Flore, Stoke Bruerne and Yardley Gobion

We are now at home following our extended northern trip but I had better complete our log of the last days of our epic trip.

On Friday (June 8th) we left Braunston in rain and high winds. It rained most of the day. We got to the bottom lock on the Braunston flight just as the locks were being unlocked - the overnight closures for water conservation are still in place despite the rain and the generous amounts of water in the cut. We managed to share locks going up the flight with an unnamed boat (aren't there lots around). The towpath was like a quagmire; I dropped our lines in the water just to wash them.

Muddy towpath

At the top lock two impatient boats had come into the top pound whilst two boats were in the pound waiting to go down. They managed to clog up the pound and make things tricky for everybody. We managed to persuade two boats waiting at the top lock not to repeat the same mistake.

Six boats in a small pound!

The trip through Braunston tunnel was eventful with about (we lost count) eight boats coming through in the other direction and several unable to keep into the side. Although there was no real damage to Albert we came into contact with two boats - the bows of both swung out just as we passed. We came across an interesting tunnel light installation. I have posted about tunnel lights, and the difficulties that some lights pose for boats coming the other way, but this installation was in another class. As the boat approached in the dark it appeared to have a dim light that was shrouded in some way. It was almost as though the boat had an old ineffective oil lamp. It turned out to be nothing of the kind. The boat had obviously had a conventional tunnel light fitted to the front of the cabin. However, a glass fronted cratch and cover had been fitted and the light was still mounted inside the cratch cover. The owners obviously expected the light to shine through the cratch and illuminate their way. It was certainly failing to do this. I turned around after we had passed the boat and I could see no light shining forward at all!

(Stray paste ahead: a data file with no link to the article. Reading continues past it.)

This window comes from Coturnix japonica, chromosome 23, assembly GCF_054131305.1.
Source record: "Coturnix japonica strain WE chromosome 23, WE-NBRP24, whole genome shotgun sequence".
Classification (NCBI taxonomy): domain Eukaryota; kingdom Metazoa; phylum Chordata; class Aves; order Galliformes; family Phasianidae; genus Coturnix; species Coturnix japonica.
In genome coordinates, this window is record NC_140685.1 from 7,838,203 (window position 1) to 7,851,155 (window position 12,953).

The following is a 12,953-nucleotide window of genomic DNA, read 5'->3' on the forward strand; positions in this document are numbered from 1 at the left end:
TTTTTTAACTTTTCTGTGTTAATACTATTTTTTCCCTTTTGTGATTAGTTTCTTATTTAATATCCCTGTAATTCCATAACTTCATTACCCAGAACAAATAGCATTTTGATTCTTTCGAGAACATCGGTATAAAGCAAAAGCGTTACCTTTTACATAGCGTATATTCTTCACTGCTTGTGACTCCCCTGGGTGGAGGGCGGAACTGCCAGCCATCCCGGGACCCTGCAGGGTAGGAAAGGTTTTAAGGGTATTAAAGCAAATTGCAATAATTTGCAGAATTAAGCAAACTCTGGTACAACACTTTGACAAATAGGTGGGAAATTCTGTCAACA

The rain eased a little as we left the tunnel but the wind increased. At Norton Junction we joined up with another boat going down the Buckby flight but they stopped after the first lock and we then teamed up with NB Robin who used to moor at Kingfisher Marina. They were good company and very helpful because we could set the locks ahead. We stopped at the bottom lock for lunch.

The rest of the day's trip was routine and more pleasant because the wind finally reduced and it was dry. We moored up for the night at Flore Wharf just south of Weedon at one of our favourite local mooring spots.

On Saturday we had a relatively late start in the morning and moved on towards Blisworth. There were not many boats moving or moored up. It was more quiet than usual and the weather was good. The trip through Blisworth Tunnel was fine with only one boat (who knew how to control a boat in a tunnel) coming the other way. When we got to the other end (southern portal) we were greeted by the crowds at the Stoke Bruerne Gala Weekend. Lots of people, plenty of trade boats and a reasonable number of working boats.

Stoke Bruerne Gala Weekend

The only working boat moving - motor Sickle
(winding in the long pound) 

This year's pirate ship - flimsy compared to last year's boat, George

Lots of water going over the lock gates, Stoke Bruerne

We moored up in the long pound and enjoyed the gala so much we stayed for the afternoon. Usually at such boat gatherings working boats are on the move. Unfortunately not in this case - water restrictions stopped unnecessary movements. We finally decided that we should move on at about 4:30. It was just then that we realised that the locks were locked-up for the night because of the water restrictions and we couldn't get back to Yardley that night. We stayed for the evening hog roast chatting to friends and then went home via car to spend our first night ashore for a month.

Emily & Andy taking Albert through Stoke Bruerne Locks

On the Sunday our daughter Emily and son-in-law Andy helped us move Albert home to Kingfisher Marina. The weather was even better than Saturday - bright sunshine. Crowds were thronging the bank at Stoke Bruerne. There were probably more than usual because the weekend's Northampton Carnival was cancelled because of fears about the weather. The decision by the Friends of the Canal Museum to carry on with their event despite the bad weather on Thursday & Friday appeared to have paid off.